Given the role of both visible and invisible assets of the firm, firms should choose projects that are within the firm’s area of expertise and appropriate to its skills (Itami 1987: 159). However, firms intending to grow have to create deviations from this ideal fit to accumulate new invis- ible assets. Firms that choose to accumulate new invisible assets need to understand that they usually will not be able to compete in a new business as effectively as they have competed in their original market. However, this temporary loss of effectiveness may be necessary if a firm is to continually develop new invisible assets it can use to grow and prosper.

Of course, Itami’s emphasis on the intangible and invisible aspects of a firm directly parallels resource-based theory. However, rather than simply focusing on how resources can explain a firm’s current performance, Itami examines the impact of these invisible assets on a firm’s diversification efforts. This links Itami’s work very closely with the work on the core competence of the organization.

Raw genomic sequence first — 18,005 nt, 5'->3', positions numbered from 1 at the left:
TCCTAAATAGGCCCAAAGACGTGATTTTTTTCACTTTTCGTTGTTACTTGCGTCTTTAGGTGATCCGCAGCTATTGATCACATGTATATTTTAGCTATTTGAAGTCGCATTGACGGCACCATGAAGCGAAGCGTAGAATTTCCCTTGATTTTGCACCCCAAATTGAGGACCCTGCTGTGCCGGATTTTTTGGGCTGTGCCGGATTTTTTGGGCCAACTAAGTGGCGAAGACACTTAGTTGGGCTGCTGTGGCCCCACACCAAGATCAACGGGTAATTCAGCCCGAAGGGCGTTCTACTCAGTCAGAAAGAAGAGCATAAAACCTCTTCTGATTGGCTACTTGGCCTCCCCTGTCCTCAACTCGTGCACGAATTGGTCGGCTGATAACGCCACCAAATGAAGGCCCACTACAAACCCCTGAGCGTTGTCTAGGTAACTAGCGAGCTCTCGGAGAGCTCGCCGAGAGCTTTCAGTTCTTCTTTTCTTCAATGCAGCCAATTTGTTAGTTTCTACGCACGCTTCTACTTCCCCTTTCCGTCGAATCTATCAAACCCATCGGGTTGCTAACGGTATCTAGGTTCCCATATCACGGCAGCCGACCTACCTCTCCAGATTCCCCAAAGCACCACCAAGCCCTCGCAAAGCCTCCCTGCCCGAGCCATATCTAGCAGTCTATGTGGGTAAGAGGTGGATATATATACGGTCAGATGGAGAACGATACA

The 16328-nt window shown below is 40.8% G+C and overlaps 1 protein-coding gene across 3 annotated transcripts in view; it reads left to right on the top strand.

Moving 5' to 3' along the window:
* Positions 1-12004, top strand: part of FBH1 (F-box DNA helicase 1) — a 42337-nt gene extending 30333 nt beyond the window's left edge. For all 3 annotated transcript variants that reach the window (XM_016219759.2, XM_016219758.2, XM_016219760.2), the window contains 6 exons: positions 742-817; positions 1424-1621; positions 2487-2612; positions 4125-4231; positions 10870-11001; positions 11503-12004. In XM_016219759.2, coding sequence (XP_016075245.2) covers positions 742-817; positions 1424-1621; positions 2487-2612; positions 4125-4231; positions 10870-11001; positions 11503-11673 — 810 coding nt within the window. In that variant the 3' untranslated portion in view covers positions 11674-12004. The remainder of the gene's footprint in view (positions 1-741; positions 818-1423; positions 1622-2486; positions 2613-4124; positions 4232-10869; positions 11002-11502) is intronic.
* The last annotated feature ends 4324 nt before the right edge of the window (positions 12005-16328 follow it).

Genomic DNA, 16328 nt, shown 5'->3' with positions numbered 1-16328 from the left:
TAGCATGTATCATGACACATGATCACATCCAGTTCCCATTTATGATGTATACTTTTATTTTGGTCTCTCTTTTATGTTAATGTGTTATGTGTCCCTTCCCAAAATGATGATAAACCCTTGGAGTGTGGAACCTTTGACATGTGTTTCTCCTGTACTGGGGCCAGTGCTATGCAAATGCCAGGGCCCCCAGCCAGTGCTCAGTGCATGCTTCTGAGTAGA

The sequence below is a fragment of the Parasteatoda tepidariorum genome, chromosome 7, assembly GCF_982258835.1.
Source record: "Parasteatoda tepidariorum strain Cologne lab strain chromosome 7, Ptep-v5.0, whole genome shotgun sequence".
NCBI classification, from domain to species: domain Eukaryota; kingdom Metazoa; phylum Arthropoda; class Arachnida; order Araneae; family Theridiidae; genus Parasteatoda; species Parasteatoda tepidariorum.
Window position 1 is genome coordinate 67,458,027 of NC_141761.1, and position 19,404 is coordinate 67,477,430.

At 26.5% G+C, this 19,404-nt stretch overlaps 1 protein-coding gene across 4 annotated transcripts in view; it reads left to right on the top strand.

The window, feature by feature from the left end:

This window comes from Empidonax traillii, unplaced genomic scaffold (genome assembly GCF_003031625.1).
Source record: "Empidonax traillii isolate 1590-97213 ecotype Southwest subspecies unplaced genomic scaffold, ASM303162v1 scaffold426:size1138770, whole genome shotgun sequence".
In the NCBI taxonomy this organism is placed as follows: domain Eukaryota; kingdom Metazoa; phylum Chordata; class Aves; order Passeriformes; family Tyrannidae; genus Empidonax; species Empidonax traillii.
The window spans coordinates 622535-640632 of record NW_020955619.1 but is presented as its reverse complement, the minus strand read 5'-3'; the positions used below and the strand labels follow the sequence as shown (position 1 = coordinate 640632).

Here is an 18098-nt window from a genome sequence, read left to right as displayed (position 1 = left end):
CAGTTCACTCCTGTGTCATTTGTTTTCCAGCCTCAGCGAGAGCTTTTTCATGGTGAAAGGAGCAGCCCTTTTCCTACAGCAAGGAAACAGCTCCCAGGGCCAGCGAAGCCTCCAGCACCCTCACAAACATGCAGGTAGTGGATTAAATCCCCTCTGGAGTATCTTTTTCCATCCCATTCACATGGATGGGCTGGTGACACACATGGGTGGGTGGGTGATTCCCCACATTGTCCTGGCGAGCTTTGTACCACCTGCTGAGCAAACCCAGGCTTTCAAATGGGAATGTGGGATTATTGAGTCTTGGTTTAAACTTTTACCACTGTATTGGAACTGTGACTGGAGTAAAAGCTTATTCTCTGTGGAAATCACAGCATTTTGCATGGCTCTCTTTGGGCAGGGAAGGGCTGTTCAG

With respect to competence-based theories of corporate diversification, it has already been suggested that Teece (1980) was among the first scholars to begin to apply resource-based logic to the problem of corporate diver-sification. In an effort that paralleled Teece’s work, Prahalad and his col- leagues (Prahalad and Bettis 1986; Prahalad and Hamel 1990) also began developing an approach to understanding corporate diversification that, while never explicitly labeled as a ‘resource-based approach’ had a great deal in common with resource-based logic as it was developing through the 1990s. Where most previous corporate strategy work had focused on the importance of shared tangible assets across the multiple businesses a diver- sified firm had begun operating in (see, e.g. Rumelt 1974; Montgomery 1979), Prahalad began emphasizing the potential importance of sharing less tangible assets across businesses and the role that this sharing could play in creating value through diversification.